Stunning images from Kottayam Valiya Palli, with its murals and ancient Persian crosses with Pahlavi and Syriac inscriptions attracts everyone with a curiosity. Images of ancient church architecture and its similarity with Hindu places of worship, flag posts around the churches, nilavilakku- the traditional oil lamps, ornamental umbrellas etc. are presented to show the rich mosaic of our cultural heritage.
Arrival of Portuguese missionaries, their attempts of latinisation and the infamous synod of Diamper, the intense resistance of the St Thomas Christian community against latinisation to preserve our age old traditions and liturgy, the tragic division of the Community with one group seeking allegiance to the Patriarch of Antioch etc are narrated with no chance of any accusation of conflicts of interests.
Subsequent history of the Jacobite Syrian faction, their contact with the Protestant missionaries-The mission of help, reformation movement and formation of Mar Thoma Syrian Church etc. are also discussed making this documentary covering the history of all groups and denominations of St Thomas Christianity. Explanations and origins with their affiliations, liturgy, doctrine of faith etc. of all groups of St Thomas Christianity are discussed. The contributions of various experts in the history of St Thomas Christians like Fr Mathias Mundadan, Prof. George Menacherry, Mar Aprem Metropolitan of the Chaldean Church of Trichur, Dr.Fr K M George, the Principal of the Syrian Orthodox seminary at Kottayam etc make this a multi denominational project that stands up among others.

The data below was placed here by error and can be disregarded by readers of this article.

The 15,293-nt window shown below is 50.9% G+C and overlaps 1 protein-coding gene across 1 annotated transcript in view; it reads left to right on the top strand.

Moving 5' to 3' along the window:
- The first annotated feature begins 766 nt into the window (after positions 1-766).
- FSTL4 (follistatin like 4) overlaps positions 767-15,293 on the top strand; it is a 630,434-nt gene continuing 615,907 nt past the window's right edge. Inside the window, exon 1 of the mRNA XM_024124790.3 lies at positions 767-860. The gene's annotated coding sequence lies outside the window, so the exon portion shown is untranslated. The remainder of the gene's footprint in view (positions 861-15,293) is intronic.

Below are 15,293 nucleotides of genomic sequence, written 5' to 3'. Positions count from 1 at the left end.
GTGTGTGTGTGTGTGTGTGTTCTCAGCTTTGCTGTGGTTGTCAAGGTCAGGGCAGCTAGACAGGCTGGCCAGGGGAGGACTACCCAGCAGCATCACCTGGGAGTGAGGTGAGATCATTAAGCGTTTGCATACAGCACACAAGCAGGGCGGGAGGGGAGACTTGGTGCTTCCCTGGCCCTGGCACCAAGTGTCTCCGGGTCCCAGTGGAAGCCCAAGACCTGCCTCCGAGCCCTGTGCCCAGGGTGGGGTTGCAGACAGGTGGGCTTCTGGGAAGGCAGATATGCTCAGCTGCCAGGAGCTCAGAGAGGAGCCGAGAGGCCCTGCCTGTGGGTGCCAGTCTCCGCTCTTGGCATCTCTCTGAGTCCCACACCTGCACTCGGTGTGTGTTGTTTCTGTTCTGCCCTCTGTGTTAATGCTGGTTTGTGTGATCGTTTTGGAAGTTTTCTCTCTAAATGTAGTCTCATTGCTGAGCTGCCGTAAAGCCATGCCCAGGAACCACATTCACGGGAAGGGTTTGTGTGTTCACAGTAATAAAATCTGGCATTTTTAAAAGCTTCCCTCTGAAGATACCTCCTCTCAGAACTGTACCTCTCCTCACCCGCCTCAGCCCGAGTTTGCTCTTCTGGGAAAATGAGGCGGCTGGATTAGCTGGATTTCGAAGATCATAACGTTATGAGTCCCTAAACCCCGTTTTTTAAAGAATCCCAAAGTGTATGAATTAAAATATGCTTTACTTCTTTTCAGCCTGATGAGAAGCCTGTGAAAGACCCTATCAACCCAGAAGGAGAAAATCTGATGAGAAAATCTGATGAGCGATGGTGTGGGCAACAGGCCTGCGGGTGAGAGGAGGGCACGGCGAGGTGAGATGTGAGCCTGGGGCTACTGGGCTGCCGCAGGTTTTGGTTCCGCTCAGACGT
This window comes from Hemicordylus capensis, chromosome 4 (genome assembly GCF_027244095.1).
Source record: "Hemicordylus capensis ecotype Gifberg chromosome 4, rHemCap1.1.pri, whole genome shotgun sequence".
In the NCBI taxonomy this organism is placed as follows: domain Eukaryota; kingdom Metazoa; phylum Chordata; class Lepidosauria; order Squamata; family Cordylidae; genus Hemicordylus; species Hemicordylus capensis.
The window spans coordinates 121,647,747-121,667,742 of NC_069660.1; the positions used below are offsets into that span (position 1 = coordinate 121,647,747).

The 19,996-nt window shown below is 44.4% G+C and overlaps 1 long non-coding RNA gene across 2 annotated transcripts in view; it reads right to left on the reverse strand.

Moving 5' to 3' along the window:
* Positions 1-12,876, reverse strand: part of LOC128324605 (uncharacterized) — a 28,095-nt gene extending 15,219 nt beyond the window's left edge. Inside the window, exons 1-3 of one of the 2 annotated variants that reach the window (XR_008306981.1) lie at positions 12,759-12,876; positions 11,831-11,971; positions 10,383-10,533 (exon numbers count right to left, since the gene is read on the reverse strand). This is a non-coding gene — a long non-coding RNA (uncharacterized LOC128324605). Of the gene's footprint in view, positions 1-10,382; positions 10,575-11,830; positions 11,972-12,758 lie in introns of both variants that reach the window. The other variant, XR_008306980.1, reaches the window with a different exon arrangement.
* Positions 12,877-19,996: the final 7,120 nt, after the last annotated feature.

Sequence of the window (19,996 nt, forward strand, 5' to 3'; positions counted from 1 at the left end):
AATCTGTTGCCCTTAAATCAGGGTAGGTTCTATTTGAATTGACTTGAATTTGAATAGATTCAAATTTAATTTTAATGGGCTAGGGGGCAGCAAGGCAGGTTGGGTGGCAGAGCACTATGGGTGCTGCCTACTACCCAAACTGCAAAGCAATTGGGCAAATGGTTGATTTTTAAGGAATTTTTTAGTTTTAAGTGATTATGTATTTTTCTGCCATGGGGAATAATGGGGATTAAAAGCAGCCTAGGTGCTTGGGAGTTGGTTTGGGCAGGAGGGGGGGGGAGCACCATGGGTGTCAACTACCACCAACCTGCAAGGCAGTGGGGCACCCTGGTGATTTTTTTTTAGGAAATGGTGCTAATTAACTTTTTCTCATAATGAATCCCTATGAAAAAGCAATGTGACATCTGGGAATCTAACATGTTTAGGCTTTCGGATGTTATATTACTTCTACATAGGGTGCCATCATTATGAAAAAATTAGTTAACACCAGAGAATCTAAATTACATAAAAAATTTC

The documentary also presents various cultural elements in the life of St Thomas Christians like “Margam Kali”, traditional songs like “pen pattu”, Syriac chants like “Bar marium” etc which are sung during the marriage ceremony. Video clips from the Procession of the feast of St Mary, at the famous St Mary’s church Pallippuram is beautifully presented as the rich socio religious inculturation of St Thomas Christians.
It looks very beautiful when an ancient black and white photograph of a marriage ceremony published in the book “Nasranies” by George Menacherry was transformed into a movie clip in the documentary. Jain Joseph, the director and cinematographer of the DVD should be congratulated for his marvellous contribution to the artistic superiority of this project.
Fr Joseph Palackal presents the unique identity of St Thomas Christians within the multi cultural context of south India with the phrase- “Mar Thomaade margavum vazhipadum”- “the way and lineage of St Thomas”. A similar idea was proclaimed by another Indian priest with the same name Joseph in 1516 AD- the famous “Joseph the Indian” by the phrase “Thomayuade Niyamam” by his famous comparison of the “law of Thomas” against the “law of Peter” when he had a conflict with a Portuguese missionary Fr Alvaro Panteado at the church at Kodungalloor in AD 151610 which was discussed well even in the synod of Diamper also.